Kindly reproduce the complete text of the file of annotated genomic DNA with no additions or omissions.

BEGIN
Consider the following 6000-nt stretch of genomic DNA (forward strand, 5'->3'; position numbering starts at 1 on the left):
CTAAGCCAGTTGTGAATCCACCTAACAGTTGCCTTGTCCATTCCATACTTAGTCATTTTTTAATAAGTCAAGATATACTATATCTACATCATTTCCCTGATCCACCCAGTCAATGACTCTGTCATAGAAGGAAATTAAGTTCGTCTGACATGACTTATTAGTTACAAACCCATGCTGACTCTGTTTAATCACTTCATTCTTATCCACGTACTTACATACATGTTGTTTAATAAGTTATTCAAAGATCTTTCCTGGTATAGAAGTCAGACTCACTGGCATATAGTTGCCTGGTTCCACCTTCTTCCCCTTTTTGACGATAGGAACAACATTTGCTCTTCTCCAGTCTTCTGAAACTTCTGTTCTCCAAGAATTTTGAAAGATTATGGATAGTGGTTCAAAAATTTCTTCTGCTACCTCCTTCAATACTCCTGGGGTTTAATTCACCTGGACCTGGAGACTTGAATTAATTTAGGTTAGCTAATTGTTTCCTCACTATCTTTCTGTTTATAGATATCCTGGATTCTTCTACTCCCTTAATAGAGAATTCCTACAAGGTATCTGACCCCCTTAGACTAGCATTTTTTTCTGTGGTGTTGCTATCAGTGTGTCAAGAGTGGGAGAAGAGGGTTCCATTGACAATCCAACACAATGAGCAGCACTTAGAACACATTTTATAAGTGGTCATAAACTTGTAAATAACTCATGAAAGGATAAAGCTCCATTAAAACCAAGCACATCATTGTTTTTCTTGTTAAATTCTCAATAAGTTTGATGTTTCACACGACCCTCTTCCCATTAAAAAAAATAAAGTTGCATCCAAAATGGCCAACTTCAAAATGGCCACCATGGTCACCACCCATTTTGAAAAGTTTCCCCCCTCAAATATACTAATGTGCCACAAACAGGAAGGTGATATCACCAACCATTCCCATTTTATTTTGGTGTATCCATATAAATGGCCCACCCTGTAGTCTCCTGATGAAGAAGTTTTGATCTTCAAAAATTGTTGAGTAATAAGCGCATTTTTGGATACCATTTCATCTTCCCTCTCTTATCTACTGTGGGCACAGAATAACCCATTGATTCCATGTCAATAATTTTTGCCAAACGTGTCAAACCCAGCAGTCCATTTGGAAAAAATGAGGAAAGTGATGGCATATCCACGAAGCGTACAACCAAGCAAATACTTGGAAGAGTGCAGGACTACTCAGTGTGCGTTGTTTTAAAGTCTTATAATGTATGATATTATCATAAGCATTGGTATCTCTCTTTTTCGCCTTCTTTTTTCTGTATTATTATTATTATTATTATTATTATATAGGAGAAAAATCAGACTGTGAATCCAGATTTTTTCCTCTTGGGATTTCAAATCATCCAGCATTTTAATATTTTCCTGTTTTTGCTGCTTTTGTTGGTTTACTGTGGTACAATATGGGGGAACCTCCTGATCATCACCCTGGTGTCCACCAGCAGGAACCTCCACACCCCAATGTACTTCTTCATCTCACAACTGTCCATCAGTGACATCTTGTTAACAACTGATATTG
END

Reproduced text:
Consider the following 6000-nt stretch of genomic DNA (forward strand, 5'->3'; position numbering starts at 1 on the left):
CTAAGCCAGTTGTGAATCCACCTAACAGTTGCCTTGTCCATTCCATACTTAGTCATTTTTTAATAAGTCAAGATATACTATATCTACATCATTTCCCTGATCCACCCAGTCAATGACTCTGTCATAGAAGGAAATTAAGTTCGTCTGACATGACTTATTAGTTACAAACCCATGCTGACTCTGTTTAATCACTTCATTCTTATCCACGTACTTACATACATGTTGTTTAATAAGTTATTCAAAGATCTTTCCTGGTATAGAAGTCAGACTCACTGGCATATAGTTGCCTGGTTCCACCTTCTTCCCCTTTTTGACGATAGGAACAACATTTGCTCTTCTCCAGTCTTCTGAAACTTCTGTTCTCCAAGAATTTTGAAAGATTATGGATAGTGGTTCAAAAATTTCTTCTGCTACCTCCTTCAATACTCCTGGGGTTTAATTCACCTGGACCTGGAGACTTGAATTAATTTAGGTTAGCTAATTGTTTCCTCACTATCTTTCTGTTTATAGATATCCTGGATTCTTCTACTCCCTTAATAGAGAATTCCTACAAGGTATCTGACCCCCTTAGACTAGCATTTTTTTCTGTGGTGTTGCTATCAGTGTGTCAAGAGTGGGAGAAGAGGGTTCCATTGACAATCCAACACAATGAGCAGCACTTAGAACACATTTTATAAGTGGTCATAAACTTGTAAATAACTCATGAAAGGATAAAGCTCCATTAAAACCAAGCACATCATTGTTTTTCTTGTTAAATTCTCAATAAGTTTGATGTTTCACACGACCCTCTTCCCATTAAAAAAAATAAAGTTGCATCCAAAATGGCCAACTTCAAAATGGCCACCATGGTCACCACCCATTTTGAAAAGTTTCCCCCCTCAAATATACTAATGTGCCACAAACAGGAAGGTGATATCACCAACCATTCCCATTTTATTTTGGTGTATCCATATAAATGGCCCACCCTGTAGTCTCCTGATGAAGAAGTTTTGATCTTCAAAAATTGTTGAGTAATAAGCGCATTTTTGGATACCATTTCATCTTCCCTCTCTTATCTACTGTGGGCACAGAATAACCCATTGATTCCATGTCAATAATTTTTGCCAAACGTGTCAAACCCAGCAGTCCATTTGGAAAAAATGAGGAAAGTGATGGCATATCCACGAAGCGTACAACCAAGCAAATACTTGGAAGAGTGCAGGACTACTCAGTGTGCGTTGTTTTAAAGTCTTATAATGTATGATATTATCATAAGCATTGGTATCTCTCTTTTTCGCCTTCTTTTTTCTGTATTATTATTATTATTATTATTATTATATAGGAGAAAAATCAGACTGTGAATCCAGATTTTTTCCTCTTGGGATTTCAAATCATCCAGCATTTTAATATTTTCCTGTTTTTGCTGCTTTTGTTGGTTTACTGTGGTACAATATGGGGGAACCTCCTGATCATCACCCTGGTGTCCACCAGCAGGAACCTCCACACCCCAATGTACTTCTTCATCTCACAACTGTCCATCAGTGACATCTTGTTAACAACTGATATTG